Nature-based solutions can help make communities less vulnerable to the climate crisis, this post summarises the findings of our study exploring how Tigray’s has been impacted by war.
Report exploring how the war in Tigray is undoing decades of landscape level environmental restoration, with long-term implications for food security. The study also examines the potential role of nature-based solutions in buffering communities during conflict, and in supporting recovery.
Commentary arguing that conservation organisations urgently need to speak up about the impacts of armed conflicts on biodiversity in order to mainstream conflict-sensitive conservation in international policy making.
Join us on 26th April 2022 as we explore the findings of a CEOBS study into how the war in Tigray has impacted its decade old environmental restoration programme, and the implications for food security and post-conflict recovery.
Statement by six organisations on the environmental impact and legacy of the use of explosive weapons in populated areas, delivered during negotiations on a draft declaration on EWIPA in Geneva.
Our new analysis of government views on a UN project to enhance the legal protection of the environment in relation to armed conflicts has found considerable reluctance to strengthen rules that would help protect people and ecosystems.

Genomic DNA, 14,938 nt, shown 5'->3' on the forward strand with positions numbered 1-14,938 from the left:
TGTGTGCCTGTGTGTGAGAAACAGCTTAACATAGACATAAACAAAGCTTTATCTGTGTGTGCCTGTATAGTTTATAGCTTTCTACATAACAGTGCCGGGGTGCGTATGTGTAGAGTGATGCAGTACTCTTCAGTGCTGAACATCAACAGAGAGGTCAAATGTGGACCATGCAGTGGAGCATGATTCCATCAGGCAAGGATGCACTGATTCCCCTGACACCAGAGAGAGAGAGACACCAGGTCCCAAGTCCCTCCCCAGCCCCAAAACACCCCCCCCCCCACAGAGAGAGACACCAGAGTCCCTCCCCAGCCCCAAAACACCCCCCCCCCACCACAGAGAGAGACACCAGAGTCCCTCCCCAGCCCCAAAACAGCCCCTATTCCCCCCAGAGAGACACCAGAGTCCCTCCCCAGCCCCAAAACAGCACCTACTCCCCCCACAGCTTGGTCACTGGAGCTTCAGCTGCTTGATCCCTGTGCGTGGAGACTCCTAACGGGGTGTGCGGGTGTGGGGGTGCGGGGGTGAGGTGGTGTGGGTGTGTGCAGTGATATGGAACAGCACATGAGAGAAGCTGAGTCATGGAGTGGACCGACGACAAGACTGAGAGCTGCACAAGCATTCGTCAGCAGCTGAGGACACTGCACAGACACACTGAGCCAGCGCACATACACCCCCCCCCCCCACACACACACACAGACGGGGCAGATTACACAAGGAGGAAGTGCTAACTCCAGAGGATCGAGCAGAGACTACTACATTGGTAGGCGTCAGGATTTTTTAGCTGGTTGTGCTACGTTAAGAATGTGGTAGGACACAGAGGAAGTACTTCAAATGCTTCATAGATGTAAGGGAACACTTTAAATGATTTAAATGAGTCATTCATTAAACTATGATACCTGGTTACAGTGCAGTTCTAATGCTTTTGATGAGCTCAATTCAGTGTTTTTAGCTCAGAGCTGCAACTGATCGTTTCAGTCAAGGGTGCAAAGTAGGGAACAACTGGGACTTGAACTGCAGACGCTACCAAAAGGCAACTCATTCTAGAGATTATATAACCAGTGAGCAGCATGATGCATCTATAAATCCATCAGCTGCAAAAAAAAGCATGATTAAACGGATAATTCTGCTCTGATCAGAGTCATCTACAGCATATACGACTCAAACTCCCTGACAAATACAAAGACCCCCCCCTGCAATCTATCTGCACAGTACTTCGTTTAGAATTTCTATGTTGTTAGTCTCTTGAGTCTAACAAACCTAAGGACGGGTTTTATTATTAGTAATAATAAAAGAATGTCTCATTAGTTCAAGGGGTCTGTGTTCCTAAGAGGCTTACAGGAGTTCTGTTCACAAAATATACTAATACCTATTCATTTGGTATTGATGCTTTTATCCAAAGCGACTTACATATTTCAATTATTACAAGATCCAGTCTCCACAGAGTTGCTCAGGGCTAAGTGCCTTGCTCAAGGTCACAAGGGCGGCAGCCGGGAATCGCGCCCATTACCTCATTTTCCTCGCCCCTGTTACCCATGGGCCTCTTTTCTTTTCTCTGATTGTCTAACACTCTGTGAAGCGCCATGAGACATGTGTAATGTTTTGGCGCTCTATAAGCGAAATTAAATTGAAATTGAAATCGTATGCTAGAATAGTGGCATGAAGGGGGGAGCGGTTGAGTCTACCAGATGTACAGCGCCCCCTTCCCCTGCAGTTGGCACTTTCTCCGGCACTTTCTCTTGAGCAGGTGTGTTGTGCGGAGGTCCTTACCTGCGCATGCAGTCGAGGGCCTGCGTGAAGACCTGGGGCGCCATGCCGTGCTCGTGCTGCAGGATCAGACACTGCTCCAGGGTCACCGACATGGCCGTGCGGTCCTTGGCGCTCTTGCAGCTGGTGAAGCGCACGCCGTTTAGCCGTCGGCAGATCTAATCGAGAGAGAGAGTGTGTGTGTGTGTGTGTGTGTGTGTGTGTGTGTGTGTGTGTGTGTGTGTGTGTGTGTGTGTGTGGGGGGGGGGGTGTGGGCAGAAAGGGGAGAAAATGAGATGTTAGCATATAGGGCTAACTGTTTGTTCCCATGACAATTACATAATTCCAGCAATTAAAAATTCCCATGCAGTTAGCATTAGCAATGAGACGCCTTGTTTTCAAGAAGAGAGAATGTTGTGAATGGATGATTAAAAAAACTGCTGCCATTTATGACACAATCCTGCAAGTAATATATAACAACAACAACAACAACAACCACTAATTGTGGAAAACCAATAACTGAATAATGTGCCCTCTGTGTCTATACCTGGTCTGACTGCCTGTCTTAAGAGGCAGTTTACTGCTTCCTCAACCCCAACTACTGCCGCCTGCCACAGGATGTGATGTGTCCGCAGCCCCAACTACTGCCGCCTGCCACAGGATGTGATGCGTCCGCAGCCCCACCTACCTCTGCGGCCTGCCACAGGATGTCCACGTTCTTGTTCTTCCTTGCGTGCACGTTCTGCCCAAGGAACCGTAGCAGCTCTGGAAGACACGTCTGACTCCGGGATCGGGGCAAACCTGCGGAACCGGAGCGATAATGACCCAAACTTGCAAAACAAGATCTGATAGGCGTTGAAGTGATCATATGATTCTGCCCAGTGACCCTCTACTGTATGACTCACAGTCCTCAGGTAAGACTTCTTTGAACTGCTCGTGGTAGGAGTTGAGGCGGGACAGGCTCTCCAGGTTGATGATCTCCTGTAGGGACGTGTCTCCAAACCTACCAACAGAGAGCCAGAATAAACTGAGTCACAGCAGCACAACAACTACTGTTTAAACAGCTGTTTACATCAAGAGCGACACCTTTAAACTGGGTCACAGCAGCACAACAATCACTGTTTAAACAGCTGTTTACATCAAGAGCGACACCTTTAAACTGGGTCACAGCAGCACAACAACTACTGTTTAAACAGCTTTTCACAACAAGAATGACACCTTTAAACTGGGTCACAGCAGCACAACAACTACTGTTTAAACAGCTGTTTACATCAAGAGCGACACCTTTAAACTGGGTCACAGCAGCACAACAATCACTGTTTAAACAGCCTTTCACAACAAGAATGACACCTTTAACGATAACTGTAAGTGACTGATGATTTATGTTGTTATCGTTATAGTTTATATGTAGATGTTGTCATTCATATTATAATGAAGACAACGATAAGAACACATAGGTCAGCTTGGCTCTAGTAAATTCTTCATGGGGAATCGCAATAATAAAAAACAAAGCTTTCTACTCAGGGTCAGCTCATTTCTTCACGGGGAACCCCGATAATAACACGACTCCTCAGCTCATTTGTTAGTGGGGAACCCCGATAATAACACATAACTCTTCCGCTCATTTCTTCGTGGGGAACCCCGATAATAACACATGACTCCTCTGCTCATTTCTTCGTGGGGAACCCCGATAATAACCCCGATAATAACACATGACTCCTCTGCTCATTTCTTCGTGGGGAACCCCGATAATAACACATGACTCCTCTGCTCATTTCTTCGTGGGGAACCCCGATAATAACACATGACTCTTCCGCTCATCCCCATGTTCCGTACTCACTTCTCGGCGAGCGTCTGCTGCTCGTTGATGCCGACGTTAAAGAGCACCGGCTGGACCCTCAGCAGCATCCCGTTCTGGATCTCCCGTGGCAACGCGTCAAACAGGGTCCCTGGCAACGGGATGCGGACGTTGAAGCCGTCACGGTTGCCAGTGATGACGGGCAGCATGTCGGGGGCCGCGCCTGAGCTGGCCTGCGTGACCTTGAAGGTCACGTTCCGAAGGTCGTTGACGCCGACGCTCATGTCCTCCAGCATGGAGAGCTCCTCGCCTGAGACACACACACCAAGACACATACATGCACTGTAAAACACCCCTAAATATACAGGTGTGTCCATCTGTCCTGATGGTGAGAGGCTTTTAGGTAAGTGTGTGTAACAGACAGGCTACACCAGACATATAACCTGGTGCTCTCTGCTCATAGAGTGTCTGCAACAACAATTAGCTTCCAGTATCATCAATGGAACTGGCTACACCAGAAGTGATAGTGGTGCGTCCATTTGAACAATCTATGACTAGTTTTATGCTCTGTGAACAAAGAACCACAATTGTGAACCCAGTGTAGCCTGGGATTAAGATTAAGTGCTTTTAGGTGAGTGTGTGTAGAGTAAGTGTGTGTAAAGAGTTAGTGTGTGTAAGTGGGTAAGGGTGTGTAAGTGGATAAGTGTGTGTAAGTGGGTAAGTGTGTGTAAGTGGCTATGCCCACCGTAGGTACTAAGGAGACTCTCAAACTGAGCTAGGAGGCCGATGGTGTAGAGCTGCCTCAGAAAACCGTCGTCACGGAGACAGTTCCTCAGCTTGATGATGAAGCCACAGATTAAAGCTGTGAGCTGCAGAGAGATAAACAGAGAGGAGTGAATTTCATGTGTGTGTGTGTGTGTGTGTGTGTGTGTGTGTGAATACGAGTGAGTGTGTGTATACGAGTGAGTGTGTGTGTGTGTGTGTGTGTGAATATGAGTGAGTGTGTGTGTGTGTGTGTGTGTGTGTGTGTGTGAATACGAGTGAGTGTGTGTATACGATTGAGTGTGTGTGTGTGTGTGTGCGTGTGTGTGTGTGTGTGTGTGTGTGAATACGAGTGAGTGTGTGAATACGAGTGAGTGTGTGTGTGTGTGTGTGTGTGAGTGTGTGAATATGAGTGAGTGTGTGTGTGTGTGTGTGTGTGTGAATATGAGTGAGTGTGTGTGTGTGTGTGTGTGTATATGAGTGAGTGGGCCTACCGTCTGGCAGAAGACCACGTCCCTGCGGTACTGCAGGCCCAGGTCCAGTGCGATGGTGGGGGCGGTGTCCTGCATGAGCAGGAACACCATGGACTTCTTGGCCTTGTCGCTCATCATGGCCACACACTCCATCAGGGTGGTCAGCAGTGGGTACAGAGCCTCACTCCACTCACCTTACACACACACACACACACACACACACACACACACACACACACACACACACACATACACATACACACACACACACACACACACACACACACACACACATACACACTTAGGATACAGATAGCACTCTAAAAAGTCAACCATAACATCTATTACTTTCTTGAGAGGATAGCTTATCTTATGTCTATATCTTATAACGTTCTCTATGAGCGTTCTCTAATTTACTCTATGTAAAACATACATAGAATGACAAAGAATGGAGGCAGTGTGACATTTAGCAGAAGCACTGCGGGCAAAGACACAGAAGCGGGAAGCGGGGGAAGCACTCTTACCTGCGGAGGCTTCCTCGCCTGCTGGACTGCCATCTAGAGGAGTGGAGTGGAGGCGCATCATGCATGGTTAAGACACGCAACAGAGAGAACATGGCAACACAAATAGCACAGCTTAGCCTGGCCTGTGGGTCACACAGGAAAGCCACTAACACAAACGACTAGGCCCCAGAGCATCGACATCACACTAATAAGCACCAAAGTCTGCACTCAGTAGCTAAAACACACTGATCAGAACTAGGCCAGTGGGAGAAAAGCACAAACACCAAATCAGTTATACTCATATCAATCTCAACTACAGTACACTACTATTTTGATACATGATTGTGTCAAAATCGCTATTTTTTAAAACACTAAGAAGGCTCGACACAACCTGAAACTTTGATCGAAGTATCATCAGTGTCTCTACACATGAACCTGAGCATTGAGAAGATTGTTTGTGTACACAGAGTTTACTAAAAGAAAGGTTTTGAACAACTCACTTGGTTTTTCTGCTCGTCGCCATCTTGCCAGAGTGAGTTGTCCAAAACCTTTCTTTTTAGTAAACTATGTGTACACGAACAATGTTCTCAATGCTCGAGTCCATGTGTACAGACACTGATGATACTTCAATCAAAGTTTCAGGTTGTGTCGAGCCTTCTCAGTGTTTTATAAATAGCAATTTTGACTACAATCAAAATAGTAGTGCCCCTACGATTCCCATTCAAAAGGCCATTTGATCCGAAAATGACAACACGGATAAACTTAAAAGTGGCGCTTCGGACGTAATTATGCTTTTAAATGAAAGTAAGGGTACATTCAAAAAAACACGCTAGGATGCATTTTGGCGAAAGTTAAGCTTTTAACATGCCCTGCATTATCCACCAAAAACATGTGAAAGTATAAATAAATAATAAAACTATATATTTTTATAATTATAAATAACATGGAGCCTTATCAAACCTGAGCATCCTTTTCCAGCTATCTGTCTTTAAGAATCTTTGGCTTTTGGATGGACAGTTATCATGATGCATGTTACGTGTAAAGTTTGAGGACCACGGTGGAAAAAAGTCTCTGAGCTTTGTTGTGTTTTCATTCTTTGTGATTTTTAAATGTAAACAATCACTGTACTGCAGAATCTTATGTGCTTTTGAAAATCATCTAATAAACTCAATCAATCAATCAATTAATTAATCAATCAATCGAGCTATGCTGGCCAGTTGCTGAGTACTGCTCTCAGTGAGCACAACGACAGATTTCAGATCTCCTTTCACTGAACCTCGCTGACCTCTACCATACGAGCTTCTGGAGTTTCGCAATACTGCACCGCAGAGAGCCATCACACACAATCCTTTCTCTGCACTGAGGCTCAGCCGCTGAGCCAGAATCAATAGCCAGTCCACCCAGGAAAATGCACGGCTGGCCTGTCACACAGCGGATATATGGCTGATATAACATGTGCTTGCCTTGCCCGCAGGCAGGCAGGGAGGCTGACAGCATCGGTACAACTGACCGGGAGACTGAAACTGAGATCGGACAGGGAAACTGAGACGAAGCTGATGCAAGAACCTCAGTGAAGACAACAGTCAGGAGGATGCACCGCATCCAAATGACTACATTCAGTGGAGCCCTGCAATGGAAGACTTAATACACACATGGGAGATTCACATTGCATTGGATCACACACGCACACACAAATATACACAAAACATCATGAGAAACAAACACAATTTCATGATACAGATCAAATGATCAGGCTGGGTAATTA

The International Law Commission’s project to strengthen the law protecting the environment in relation to armed conflicts concludes in 2022. This report analyses the written comments of 24 states as we approach second reading of the principles, ahead of their adoption.
Russia’s invasion of Ukraine is a stark reminder of the human and environmental costs of armed conflict. In this post, Rachel Killean examines the legal avenues that could be open for Ukraine in seeking accountability and redress for environmental damage.